If you already have an account with another pension provider, such as a Self Invested Personal Pension (SIPP), they will check whether their Flexible Transitions Account is better than what you already have, and advise you which one is most suitable.

Insistent clients

Sometimes, after receiving professional advice to keep their pension where it is, people would like to move their pension anyway. This is called an insistent client.

If LV='s advice is that you should keep your pension where it is and not transfer it, if you decide to press ahead with a transfer which is against their advice, they will not facilitate this for you.

But, LV= will still sign their 'scheme declaration' to confirm they have given you advice. You can use this to facilitate your own transfer to a provider who is willing to accept a DB transfer on an insistent client basis.  

Telephone advice

The LV= Retirement Advice Service is phone and email based.  They will talk to you as many times, and for as long as you need to understand their advice and your options.  If you would like to speak to someone face-to-face you will need to find an adviser in your local area.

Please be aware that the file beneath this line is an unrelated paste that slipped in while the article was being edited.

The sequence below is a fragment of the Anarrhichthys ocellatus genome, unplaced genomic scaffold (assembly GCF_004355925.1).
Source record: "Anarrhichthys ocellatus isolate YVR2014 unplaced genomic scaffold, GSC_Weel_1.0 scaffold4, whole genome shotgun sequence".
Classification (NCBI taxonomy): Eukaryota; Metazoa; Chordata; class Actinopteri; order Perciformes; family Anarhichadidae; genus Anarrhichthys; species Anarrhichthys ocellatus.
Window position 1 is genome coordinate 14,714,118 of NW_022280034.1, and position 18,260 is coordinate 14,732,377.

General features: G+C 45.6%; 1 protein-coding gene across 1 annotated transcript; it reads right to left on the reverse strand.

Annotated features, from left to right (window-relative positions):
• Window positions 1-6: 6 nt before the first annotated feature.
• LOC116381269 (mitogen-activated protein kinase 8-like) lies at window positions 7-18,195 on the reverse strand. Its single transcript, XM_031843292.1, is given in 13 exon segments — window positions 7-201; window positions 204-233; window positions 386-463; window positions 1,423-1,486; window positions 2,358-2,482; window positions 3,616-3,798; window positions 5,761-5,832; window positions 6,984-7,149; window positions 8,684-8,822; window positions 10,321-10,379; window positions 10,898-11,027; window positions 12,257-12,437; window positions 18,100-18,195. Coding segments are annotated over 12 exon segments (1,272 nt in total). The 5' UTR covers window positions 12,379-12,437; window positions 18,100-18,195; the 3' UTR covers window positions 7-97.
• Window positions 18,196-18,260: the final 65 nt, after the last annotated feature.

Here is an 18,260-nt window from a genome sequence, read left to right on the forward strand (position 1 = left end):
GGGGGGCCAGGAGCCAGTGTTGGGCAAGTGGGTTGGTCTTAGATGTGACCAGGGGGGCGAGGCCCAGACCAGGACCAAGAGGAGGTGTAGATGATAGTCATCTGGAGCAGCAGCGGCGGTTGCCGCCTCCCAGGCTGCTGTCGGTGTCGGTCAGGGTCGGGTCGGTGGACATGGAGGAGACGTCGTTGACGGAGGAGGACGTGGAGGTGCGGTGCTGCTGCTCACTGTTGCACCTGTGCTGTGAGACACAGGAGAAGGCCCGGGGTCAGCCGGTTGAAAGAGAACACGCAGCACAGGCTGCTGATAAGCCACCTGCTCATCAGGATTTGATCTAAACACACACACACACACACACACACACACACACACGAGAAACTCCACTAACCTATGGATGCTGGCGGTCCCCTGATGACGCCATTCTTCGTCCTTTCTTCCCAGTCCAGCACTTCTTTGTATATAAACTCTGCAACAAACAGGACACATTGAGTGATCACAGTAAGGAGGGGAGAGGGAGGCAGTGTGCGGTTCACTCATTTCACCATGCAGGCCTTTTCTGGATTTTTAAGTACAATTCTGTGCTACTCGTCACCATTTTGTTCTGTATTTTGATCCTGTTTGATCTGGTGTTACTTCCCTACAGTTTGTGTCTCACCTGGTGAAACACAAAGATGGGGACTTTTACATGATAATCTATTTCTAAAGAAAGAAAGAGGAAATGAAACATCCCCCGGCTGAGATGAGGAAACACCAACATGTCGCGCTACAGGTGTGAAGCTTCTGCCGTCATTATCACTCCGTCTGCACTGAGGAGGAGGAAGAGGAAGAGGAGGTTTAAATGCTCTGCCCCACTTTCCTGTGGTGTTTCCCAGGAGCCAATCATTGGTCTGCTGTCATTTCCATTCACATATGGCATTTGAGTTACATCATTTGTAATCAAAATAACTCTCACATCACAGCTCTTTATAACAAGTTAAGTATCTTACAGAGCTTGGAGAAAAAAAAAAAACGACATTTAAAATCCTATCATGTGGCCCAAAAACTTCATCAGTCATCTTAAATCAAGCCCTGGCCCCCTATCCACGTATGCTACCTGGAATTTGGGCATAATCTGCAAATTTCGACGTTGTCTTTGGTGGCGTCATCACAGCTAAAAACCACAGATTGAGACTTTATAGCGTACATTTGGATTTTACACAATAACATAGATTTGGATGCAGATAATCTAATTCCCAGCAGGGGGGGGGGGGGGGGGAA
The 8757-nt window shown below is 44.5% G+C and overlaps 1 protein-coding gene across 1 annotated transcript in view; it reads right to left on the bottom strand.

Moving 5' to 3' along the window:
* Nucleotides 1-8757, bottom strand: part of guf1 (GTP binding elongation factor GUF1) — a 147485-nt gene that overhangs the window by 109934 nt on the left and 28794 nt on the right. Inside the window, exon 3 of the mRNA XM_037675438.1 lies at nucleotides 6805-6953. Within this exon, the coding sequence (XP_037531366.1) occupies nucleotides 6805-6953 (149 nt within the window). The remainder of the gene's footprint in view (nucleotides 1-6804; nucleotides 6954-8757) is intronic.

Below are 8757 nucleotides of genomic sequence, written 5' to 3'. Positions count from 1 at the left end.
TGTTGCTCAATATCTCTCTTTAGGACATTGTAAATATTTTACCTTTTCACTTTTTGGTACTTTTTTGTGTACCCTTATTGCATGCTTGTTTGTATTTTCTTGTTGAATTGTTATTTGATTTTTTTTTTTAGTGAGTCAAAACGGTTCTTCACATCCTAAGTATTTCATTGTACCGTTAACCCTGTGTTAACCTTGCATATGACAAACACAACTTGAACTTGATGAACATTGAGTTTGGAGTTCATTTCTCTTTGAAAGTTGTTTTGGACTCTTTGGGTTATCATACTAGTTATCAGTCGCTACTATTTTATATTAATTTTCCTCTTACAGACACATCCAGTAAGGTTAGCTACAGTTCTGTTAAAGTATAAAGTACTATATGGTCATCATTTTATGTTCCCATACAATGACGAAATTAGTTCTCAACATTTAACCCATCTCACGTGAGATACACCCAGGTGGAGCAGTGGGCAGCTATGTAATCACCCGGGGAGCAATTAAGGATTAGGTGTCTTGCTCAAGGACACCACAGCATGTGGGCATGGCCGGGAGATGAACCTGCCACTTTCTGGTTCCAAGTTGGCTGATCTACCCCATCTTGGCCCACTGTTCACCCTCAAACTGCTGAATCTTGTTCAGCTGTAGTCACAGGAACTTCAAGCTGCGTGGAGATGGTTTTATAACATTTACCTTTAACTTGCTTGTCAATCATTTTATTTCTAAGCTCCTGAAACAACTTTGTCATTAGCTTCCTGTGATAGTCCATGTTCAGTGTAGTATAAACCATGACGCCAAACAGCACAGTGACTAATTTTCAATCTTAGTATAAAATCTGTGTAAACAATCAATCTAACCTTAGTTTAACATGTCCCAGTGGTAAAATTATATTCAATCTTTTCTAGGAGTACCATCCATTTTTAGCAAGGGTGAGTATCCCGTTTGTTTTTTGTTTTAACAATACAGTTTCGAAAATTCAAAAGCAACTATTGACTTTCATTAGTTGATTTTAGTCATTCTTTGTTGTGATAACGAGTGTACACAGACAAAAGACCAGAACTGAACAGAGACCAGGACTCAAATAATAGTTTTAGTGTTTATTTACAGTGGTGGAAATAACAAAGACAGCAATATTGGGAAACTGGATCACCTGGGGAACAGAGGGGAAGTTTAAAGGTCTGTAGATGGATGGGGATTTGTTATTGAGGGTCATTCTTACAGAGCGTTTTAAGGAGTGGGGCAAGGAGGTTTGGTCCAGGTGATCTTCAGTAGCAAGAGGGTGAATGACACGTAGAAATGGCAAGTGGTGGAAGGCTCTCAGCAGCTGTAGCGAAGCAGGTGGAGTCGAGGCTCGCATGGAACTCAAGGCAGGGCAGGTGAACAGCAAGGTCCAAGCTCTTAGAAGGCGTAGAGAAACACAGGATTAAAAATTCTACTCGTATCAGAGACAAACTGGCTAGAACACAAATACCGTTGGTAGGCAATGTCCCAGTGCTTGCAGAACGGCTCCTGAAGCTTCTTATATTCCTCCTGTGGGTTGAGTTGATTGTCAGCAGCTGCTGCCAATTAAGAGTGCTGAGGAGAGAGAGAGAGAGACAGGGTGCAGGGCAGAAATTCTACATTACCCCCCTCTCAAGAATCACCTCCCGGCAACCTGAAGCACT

How to get in touch

You can contact LV= at our dedicated Church of England phone number or email address:

0800 0223 969 (Monday to Friday 8.30am to 5.30pm)

[email protected]

How much does LV=’s advice cost?

An initial chat to discuss your pension options with an LV= retirement options specialist is free. If you feel you would like advice, the fees and what this covers will be clearly explained and agreed with you before proceeding.

We have agreed competitive fixed fees with LV= which may be much less than finding your own adviser. If you are still unsure what LV=’s advice will cost you in your specific situation, speak to LV= and they can run through this with you. If you decide to go ahead, here is what it normally costs

Defined benefit pensions